professional wear and accessories through Argos Suit Up! “It’s like Black Friday in the middle of February,” said Hailey Currington, a UWF alumna and mental health clinician. “There are still expenses after graduation, so I’m very thankful this program continues providing support to alumni.” Linda Tierney, a first-generation college student and alumna who earned a master’s degree from UWF on the Emerald Coast in Spring 2018, attended Argos Suit Up! last year before graduation. “I didn’t know how I was going to pay for professional wear,” Tierney said. “I was thinking of visiting thrift stores and using some of my paycheck, but then I got an email about the Suit Up! program and applied.” Tierney, like many others, wore her outfit to her first interview and was offered the job. She now works as a therapist in Pace, Florida. “I felt a lot more confident when I wore my new outfit to my interview, and I still wear it at work,” Tierney said. “I wore one of the outfits I purchased to a conference in Atlanta recently, where I had to present in front of an audience. A professional, comfortable outfit really changes you in front of people. Your credentials are the same but your feelings are different.” Isiah Griffin, a graduate assistant in the Office of Career Development and Community Engagement, had the unique opportunity to work at and participate in the event. “I was able to see how impactful it is for all of the students on campus,” Griffin said. “I got to see the excitement and curiosity in students for what they can wear. It was fascinating to watch this part of their development and motivating to see how many students want to take that next step and prepare.” Argos Suit Up! will continue annually with the support of generous donors. To learn more about giving to UWF, visit uwf.edu/give.

“A professional, comfortable outfit really changes you in front of people. Your credentials are the same but your feelings are different.” —Linda Tierney ’18 Spring 2019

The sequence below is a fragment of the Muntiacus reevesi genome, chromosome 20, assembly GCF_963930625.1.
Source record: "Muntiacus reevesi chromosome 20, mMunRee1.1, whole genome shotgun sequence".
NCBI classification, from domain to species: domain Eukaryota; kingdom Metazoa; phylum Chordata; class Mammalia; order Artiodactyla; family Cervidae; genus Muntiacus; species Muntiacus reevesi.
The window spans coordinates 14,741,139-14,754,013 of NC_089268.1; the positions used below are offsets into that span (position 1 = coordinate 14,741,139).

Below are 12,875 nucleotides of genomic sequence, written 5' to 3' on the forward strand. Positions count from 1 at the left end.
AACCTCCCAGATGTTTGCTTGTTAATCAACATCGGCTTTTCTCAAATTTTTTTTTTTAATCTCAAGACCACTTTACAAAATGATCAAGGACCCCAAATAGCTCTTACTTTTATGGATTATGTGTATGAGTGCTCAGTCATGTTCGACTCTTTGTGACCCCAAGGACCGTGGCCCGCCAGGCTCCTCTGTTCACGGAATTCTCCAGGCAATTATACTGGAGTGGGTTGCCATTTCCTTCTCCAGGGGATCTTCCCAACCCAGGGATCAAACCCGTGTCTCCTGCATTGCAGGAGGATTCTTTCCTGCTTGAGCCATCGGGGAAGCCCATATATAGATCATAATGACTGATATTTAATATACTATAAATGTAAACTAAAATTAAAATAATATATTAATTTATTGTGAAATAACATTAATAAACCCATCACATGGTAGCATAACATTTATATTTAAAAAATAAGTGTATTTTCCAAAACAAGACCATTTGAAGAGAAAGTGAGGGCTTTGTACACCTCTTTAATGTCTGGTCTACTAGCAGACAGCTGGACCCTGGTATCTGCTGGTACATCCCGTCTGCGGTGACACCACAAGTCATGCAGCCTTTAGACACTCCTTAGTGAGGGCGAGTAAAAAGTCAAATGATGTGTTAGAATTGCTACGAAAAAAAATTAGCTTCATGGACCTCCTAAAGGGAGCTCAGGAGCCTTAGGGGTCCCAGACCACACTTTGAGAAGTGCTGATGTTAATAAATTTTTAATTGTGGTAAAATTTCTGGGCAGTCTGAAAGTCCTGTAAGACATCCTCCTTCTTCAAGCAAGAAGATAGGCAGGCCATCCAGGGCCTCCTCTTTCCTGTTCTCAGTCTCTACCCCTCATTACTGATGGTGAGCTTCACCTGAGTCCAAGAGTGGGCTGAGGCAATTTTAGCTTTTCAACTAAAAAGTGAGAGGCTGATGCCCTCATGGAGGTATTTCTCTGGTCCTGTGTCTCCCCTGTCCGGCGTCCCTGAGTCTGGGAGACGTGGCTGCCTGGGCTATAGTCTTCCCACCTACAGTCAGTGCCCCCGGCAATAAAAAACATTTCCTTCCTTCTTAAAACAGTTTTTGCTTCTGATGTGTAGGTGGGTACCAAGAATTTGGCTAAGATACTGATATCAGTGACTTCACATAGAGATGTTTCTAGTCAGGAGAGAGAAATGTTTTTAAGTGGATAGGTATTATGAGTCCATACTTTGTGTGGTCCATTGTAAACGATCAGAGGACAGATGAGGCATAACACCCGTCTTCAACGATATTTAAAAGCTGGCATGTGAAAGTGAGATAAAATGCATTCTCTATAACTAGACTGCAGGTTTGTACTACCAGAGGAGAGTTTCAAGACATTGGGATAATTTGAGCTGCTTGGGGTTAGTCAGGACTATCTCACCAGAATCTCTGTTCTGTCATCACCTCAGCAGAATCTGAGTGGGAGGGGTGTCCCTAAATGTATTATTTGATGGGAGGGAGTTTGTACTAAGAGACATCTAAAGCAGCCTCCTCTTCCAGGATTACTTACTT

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Recent graduate with hands-on engineering experience seeking well-qualified boss. OUR GRADS WILL SURPRISE YOU.

Conner, Electrical Engineering Student

Conner is putting her imagination to work, having completed three rotations of Experiential Learning in Manufacturing Engineering at a major international industrial company—before graduation. Conner is ready. Are you ready for her? Higher level graduates. Higher level candidates. Hire UWF.

*A C T U A L S T U D E N T

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Spring 2019


A LU M N I

1

2 3 1. UWF chemistry alumnus Luther McDonald speaks during an alumni roundtable discussion hosted by the Department of Chemistry. 2. Alumni show their Argo spirit at an Argonaut Football game. 3. Graduates of the Last Decade, known as GOLD, mingle at an exclusive happy hour at Perfect Plain Brewing Co.

FELLOW ALUMNI, The UWF Alumni Association continues to grow in size and pride. We enjoyed an energyfilled atmosphere at football games with the addition of the Argo Athletic Band, and we reached a historic milestone at Fall Commencement with more than 100,000 degrees conferred. Our Alumni Board introduced new events and ideas to engage more Argos worldwide and we have some exciting upcoming events this spring. Mark your calendars:

Network Visits